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Colin Zwirko is an NK News correspondent based in Seoul.
Japanese defense minister Itsunori Onodera announced new details Monday over the country’s plans to install the Aegis Ashore missile defense system, citing the continued threat from North Korea, the country’s Kyodo News Agency reported.
Defense minister Onodera said the country would spend 134 billion yen (USD$1.2 billion) per unit on two ground-based missile defense batteries (USD$2.4 billion total) – a plan adopted by Prime Minister Shinzo Abe’s administration last fall.
Estimated costs at the time, however, were around USD$900 million per unit, likely setting up another battle between domestic opponents of the plan and the Abe administration due to the rise in cost.
Onodera said he expects the first systems to be operational six years after the contract is finalized, possibly pushing the plan back from the originally-stated target of 2023.
It was announced earlier this month that Japan had chosen Lockheed Martin to provide radar systems for the Aegis batteries, specifically its Long Range Discrimination Radar (LRDR), which is expected to improve upon the capabilities of current destroyer-based systems.
Defending the decision to move ahead with the long-planned missile defense project, Onodera said Monday he was “not aware of any actions taken” by North Korea to dispose of nuclear weapons and missiles.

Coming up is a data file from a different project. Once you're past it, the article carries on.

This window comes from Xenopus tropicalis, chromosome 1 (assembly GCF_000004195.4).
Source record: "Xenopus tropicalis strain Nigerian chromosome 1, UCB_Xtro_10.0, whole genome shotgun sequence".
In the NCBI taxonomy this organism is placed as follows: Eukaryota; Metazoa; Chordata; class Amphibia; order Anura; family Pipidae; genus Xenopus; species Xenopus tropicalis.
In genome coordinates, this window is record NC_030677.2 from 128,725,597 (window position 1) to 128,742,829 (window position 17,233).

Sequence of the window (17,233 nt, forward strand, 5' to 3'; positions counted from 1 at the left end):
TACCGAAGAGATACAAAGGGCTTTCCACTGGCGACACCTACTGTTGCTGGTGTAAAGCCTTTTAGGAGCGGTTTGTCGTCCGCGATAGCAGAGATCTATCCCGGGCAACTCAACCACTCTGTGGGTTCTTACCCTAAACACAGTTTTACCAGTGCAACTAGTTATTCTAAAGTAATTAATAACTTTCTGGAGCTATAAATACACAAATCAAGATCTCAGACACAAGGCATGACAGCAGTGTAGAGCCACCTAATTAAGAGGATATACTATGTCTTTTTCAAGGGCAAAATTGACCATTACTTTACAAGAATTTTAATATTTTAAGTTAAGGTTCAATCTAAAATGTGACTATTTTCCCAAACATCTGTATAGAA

He added that it was necessary to deploy the new batteries since “the threat from North Korea has not changed.”
The announcement comes just days after North Korean state media reiterated its attack on the Aegis Ashore plans, criticizing Onodera and Chief Cabinet Secretary Yoshihide Suga by name for describing it as a threat.
“This is just a sly trick of the Japanese regime to calm down the growing concern and discontent of the citizens in the area and step up the moves for emerging a military giant at any cost,” a commentary in ruling party organ the Rodong Sinmun said on Saturday, referring to recent protests in the Akita and Yamaguchi prefectures where the two units are set to be deployed.
The DPRK posed no threat to Japan, the commentary added, saying that the “Abe group had better cool down its head heated up with the wild ambition for a military giant and keep its step with the regional trend oriented to peace, though belatedly.”
Rare direct criticism of the United States was also included, too, describing the move as “obviously just another” part of plans by Washington to expand its own missile defense umbrella in the region.
It also pointed to the high cost of the purchase and repeated apparent demands from locals in Japan for the “plan to be reconsidered in light of changing North Korea-U.S. relations.”
This follows months of near-daily commentaries attacking the Abe government.
One commentary from July 23 in the Pyongyang Times simply titled “Ridiculous” raised a number of grievances directed at Japanese military plans, describing them as an attempt to “intensify surveillance of the DPRK as it schemes to take part in the US-led trans-Pacific joint military exercises and increase next year’s defence spending to the record high level.”
Regarding Abe’s support for U.S. denuclearization “report, verification and inspection” plan (referring to CVID or FFVD), it said “the so-called forcible inspection can never work on the DPRK since it is a gangster-like logic which was put up in the 1990s by hostile forces to end in failure.”
Edited by Oliver Hotham
Featured image: KCNA